The 3 biggest mistakes job seekers make after a layoff

The number of layoffs remains historically low in the labor market, but the shocks to technology and financial jobs have intensified throughout the year. With companies like Twitter, Stripe, Salesforce and Meta announcing staff cuts in days, and CEOs saying they’re bracing for a recession by downsizing, the market could tighten a bit for some job seekers. jobs that rebound after a layoff.

Albert Ko, 37, knows a thing or two about preparing for the worst: He suffered five rounds of layoffs during his 15-year career in engineering and sales, including two instances where he lost his work. He is now the director of AngelList Talent, a career site for starter jobs, and volunteers his time to help review resumes, offer advice, and connect people with new jobs.

He has consistently noticed that sudden job seekers tend to make three big mistakes when they hit the market. Here’s what to avoid:

Saying you can do it all: “Nobody needs a GP”

When you’re updating your LinkedIn status or tweaking your resume, you might feel compelled to list every job you’ve perfected or every skill you’ve learned. From a hiring perspective, that’s a mistake, says Ko: “You don’t want to be good at everything. Be really good at some things.”

A resume or resume with a laundry list of everything you’ve done before doesn’t give the reader a good idea of ​​your unique expertise, Ko says. marketing and operations, and in my mind, I’m like, ‘You can’t be good at all three things, and I don’t need you to be good at all three things.'”

So when posting your layoff on social media and making a call for job leads, take the time to think about exactly what you’re best suited to do and what you want to do next, based on your circumstances. ‘a mix of your interests, talents and what the labor market demands.

When you start applying for jobs, make sure your resume and cover letter are tailored to each company. Be specific about how your skills match the needs of the organization: “Emphasize your super strength,” Ko says. “Nobody needs a generalist. really good at what they’re trying to solve.”

And where possible, be sure to quantify your work and how it has made money or saved the company time.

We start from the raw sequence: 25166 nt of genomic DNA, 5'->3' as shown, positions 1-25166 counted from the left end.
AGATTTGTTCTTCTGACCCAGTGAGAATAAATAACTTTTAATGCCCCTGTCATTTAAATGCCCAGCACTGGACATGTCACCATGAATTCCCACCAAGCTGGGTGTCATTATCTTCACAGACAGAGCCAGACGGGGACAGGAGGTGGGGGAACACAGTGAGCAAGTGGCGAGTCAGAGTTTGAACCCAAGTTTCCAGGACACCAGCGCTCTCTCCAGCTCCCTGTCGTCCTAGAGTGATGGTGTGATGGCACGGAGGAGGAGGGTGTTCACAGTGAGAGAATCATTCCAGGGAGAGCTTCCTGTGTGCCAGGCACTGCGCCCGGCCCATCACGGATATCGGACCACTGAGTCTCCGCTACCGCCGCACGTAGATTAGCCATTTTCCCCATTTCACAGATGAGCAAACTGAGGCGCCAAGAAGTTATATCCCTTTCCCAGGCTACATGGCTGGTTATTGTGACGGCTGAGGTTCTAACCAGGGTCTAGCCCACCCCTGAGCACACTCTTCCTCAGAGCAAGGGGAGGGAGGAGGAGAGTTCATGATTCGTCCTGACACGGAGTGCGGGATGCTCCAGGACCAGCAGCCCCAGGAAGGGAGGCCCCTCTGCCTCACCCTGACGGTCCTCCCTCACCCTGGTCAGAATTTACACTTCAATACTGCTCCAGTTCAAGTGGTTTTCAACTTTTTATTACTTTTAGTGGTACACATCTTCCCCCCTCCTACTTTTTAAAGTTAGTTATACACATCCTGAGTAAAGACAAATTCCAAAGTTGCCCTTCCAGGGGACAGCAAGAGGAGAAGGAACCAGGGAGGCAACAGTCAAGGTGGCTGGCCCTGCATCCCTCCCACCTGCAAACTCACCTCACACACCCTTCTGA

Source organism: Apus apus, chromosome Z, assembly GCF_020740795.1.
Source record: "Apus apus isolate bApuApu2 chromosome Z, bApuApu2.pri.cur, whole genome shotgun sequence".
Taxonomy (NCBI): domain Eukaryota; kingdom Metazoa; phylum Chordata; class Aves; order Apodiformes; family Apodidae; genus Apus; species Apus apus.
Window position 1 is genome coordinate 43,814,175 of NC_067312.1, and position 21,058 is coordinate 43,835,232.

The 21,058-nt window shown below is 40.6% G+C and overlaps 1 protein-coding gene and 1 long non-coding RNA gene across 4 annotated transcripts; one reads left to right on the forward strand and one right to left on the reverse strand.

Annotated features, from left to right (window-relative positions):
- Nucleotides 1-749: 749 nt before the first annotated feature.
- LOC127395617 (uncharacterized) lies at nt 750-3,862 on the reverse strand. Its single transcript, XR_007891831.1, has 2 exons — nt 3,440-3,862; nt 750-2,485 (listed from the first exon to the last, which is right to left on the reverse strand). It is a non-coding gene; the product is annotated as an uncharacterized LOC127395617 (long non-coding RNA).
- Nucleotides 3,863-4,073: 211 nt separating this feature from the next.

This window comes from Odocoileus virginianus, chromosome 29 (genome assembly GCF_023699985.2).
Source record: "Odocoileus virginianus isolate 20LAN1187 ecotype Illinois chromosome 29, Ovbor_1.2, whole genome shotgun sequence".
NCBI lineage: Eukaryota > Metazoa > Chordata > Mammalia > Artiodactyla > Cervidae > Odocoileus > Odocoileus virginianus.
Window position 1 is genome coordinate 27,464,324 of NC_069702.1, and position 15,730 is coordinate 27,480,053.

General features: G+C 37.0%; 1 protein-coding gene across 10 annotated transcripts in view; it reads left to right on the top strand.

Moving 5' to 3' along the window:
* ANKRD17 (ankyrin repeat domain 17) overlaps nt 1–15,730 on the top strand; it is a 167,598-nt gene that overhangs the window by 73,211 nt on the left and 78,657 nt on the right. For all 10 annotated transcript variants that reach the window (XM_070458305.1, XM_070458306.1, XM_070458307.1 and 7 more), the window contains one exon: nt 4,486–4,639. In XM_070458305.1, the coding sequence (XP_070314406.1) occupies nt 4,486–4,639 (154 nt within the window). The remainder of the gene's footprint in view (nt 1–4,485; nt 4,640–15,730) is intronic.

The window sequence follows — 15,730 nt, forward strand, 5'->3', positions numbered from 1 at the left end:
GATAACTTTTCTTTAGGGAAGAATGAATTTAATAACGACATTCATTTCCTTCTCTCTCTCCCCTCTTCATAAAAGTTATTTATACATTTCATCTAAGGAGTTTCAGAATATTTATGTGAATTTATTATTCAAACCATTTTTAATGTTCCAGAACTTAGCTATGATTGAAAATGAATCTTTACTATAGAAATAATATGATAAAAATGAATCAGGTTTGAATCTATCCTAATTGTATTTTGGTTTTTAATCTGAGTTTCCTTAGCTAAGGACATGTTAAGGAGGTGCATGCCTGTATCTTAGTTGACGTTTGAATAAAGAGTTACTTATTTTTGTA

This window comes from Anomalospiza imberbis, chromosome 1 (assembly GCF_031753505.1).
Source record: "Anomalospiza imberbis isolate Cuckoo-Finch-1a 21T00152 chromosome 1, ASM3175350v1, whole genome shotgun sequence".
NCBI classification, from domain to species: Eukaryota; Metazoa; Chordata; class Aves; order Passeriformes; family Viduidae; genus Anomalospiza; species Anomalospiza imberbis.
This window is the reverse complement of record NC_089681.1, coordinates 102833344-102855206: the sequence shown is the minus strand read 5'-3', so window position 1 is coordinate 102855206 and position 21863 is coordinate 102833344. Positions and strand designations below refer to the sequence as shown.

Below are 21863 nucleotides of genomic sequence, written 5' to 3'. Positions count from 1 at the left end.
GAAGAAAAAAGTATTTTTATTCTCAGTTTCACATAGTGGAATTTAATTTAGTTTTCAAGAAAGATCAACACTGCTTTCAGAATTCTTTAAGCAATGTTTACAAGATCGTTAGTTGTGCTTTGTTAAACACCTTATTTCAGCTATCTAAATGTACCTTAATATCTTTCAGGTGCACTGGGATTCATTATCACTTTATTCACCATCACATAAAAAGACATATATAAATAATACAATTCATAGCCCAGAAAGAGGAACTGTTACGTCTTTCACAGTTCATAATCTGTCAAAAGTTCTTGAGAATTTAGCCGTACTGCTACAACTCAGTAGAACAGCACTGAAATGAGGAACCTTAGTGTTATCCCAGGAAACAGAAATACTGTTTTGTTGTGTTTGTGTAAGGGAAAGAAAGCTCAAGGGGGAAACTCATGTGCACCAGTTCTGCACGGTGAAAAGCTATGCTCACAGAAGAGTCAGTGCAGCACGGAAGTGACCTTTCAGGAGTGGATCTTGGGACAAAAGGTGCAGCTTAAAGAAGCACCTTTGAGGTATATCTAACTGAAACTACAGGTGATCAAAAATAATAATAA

Not being clear about what you are looking for next

Ko says it’s great to see people posting about their layoffs on LinkedIn because it removes the stigma of asking for help. He has found that former colleagues, recruiters and hiring managers generally respond positively to these positions and are willing to lend their support.

But, another big mistake to avoid is asking for help without being clear about what you’re looking for in your next job or business, says Ko.

This could mean making a call saying you can do anything, as mentioned above, or it could mean being vague about the title or level of work you’re looking for.

“If you’re too general about the type or role or company you want to work for, I don’t have a starting point and I’m potentially very busy helping a lot of people at once,” Ko says.

To help your network help you, be specific: “Tell me the type of companies you want to work for, or take the extra step to find managers or hiring teams at these companies and let me know. know. Then I can facilitate introductions that way,” Ko says. “Telling me you’re looking for a job in operations or marketing doesn’t help me.”

Even if you don’t have a list of dream employers handy, you might know what type of work environment you’re looking for: company size, industry, types of products or services you are passionate about. building, and so on.

Accept every interview, even if you are on the fence: “You will burn your relationships”

In addition to crowdsourcing on LinkedIn, Ko recommends tapping into other personal networks to find job leads: a mailing list of high school or college alumni, Facebook community groups, circles parents, a sports league, organizations you volunteer with, and other social groups where you are a member.

That said, going through a layoff is as much an emotional challenge as it is a financial one. So if you start asking other people for help in your search, make sure you have the time and the mental energy. follow the leads that people give you.

“You don’t get too much of a chance to put yourself forward and ask for a referral,” Ko says.

He says it’s also a big mistake to chase every reference when you know it’s something you’re not really interested in. “Recruiters and referrals know when you’re not serious about something,” he says. “If they stick their necks out for you and you’re not sure [about an opportunity]it’s going to be a problem.”

Not only are you wasting your and the hiring manager’s time, “you’ll burn your relationships trying to help each other out,” Ko adds.

Instead, thank your connection for their support and repeat why this opportunity isn’t the best fit. Stay focused on what you really want and only take interviews that fit well.

Want to earn more and work less? Register for the free virtual CNBC Make It: Your Money event on December 13 at 12 p.m. ET to learn from money masters like Kevin O’Leary how you can increase your earning power.

Check:

$2 million brackets, job postings removed: New York’s pay transparency law got off to a rocky start

Cold and flu season is here and people are showing up for work sick again

How Gen Z is rewriting dating, marriage and family plans for their 20s

How a 29-year-old man who makes $245,000/year in Anaheim, California spends his money

Leave a Reply